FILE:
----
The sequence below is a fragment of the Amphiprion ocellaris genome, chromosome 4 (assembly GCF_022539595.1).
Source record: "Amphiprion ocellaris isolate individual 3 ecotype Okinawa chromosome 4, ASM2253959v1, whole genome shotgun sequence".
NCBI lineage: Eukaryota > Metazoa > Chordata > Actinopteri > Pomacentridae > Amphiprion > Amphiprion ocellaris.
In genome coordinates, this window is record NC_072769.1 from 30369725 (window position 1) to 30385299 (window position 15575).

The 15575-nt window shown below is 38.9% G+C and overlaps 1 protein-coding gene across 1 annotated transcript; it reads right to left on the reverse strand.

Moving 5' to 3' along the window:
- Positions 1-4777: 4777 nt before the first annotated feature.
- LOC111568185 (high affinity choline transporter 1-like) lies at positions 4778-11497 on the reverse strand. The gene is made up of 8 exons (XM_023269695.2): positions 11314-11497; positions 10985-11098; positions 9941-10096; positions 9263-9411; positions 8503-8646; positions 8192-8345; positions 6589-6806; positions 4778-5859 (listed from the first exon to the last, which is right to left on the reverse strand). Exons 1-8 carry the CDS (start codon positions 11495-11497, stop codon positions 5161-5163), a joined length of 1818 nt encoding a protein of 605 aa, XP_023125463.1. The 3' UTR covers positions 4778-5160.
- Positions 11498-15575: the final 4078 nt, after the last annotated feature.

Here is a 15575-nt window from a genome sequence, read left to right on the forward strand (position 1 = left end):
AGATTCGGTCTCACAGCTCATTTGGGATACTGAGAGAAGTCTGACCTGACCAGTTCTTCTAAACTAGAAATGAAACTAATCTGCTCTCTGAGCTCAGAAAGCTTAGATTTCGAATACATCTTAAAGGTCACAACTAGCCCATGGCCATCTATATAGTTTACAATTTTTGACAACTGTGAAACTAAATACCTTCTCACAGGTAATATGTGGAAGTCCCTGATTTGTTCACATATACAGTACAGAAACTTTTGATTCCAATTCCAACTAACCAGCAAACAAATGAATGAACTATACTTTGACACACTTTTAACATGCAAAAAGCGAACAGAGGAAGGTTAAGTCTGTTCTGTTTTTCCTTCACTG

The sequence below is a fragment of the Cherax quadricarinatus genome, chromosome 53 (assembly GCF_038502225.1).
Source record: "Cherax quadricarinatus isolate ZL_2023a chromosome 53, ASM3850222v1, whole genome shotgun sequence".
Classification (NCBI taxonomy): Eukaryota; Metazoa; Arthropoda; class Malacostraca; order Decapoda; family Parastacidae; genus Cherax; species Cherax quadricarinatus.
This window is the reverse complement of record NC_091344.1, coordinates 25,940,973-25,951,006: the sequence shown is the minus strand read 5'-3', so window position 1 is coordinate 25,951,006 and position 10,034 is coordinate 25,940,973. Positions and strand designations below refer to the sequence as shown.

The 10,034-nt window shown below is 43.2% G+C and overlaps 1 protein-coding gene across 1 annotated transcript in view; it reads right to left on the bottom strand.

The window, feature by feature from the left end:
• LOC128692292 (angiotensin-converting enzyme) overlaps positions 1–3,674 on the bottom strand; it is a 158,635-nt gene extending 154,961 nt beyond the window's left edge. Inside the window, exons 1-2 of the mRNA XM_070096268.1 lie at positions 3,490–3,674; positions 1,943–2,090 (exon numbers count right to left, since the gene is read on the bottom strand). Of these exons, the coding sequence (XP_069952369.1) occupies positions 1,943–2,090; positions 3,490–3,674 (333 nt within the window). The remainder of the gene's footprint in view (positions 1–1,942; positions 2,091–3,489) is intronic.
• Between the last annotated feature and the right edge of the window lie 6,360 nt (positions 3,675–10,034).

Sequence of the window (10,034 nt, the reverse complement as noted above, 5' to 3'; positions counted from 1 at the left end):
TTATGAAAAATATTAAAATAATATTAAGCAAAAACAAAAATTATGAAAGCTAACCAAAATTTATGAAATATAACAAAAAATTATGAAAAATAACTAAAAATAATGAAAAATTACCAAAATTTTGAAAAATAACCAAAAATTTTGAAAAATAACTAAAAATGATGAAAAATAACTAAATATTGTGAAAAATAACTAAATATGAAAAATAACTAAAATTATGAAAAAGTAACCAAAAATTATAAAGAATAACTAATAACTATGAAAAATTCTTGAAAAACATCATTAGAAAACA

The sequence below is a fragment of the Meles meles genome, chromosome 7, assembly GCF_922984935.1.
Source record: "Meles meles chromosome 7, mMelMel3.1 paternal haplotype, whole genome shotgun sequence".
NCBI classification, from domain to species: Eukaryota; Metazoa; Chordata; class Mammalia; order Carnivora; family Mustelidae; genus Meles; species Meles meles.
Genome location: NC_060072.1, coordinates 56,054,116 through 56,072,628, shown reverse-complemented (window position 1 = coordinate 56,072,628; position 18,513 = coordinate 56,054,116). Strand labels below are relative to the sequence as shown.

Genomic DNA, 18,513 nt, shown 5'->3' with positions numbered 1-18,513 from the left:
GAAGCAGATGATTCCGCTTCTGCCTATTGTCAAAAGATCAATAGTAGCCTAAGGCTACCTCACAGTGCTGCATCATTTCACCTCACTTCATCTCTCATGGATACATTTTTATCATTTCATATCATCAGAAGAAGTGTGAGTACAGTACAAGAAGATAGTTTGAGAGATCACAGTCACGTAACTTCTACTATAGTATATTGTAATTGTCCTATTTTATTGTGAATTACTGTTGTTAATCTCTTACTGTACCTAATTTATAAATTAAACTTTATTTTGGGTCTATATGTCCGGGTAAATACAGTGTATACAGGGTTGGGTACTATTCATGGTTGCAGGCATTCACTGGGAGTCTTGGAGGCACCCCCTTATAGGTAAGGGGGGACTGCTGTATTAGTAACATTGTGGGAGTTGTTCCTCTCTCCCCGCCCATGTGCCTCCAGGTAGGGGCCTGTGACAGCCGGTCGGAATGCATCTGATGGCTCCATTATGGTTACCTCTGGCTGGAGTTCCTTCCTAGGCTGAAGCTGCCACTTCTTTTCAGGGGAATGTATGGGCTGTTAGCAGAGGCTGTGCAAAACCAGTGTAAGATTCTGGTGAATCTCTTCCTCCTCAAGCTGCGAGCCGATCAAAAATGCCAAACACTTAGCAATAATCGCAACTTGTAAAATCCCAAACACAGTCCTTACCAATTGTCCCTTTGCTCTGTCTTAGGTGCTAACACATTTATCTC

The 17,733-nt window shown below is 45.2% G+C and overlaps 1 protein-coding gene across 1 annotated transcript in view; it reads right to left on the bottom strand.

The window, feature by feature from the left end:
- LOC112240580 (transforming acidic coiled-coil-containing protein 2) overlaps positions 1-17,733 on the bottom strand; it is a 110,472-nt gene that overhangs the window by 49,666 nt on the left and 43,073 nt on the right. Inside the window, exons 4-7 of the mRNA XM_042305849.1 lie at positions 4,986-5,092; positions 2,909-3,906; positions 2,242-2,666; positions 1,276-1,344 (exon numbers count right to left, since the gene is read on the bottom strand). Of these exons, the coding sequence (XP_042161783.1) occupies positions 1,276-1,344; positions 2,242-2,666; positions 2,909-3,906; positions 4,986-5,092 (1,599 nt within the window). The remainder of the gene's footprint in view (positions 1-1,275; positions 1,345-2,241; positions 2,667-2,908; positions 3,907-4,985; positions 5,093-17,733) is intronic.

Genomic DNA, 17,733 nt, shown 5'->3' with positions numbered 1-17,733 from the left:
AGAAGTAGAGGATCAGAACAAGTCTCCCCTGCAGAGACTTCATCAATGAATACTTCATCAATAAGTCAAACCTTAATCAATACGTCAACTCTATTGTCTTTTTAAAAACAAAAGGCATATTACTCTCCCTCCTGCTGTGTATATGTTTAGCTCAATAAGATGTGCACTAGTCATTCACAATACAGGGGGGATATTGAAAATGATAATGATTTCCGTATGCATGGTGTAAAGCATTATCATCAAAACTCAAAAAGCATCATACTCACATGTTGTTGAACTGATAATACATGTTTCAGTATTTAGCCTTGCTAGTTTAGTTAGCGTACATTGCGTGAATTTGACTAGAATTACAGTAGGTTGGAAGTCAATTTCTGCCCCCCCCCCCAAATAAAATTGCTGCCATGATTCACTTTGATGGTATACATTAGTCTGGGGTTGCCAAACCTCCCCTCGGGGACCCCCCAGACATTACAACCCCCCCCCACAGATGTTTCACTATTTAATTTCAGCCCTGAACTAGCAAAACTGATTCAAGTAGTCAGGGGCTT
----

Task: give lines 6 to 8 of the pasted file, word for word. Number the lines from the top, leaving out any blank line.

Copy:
Moving 5' to 3' along the window:
- Positions 1-4777: 4777 nt before the first annotated feature.
- LOC111568185 (high affinity choline transporter 1-like) lies at positions 4778-11497 on the reverse strand. The gene is made up of 8 exons (XM_023269695.2): positions 11314-11497; positions 10985-11098; positions 9941-10096; positions 9263-9411; positions 8503-8646; positions 8192-8345; positions 6589-6806; positions 4778-5859 (listed from the first exon to the last, which is right to left on the reverse strand). Exons 1-8 carry the CDS (start codon positions 11495-11497, stop codon positions 5161-5163), a joined length of 1818 nt encoding a protein of 605 aa, XP_023125463.1. The 3' UTR covers positions 4778-5160.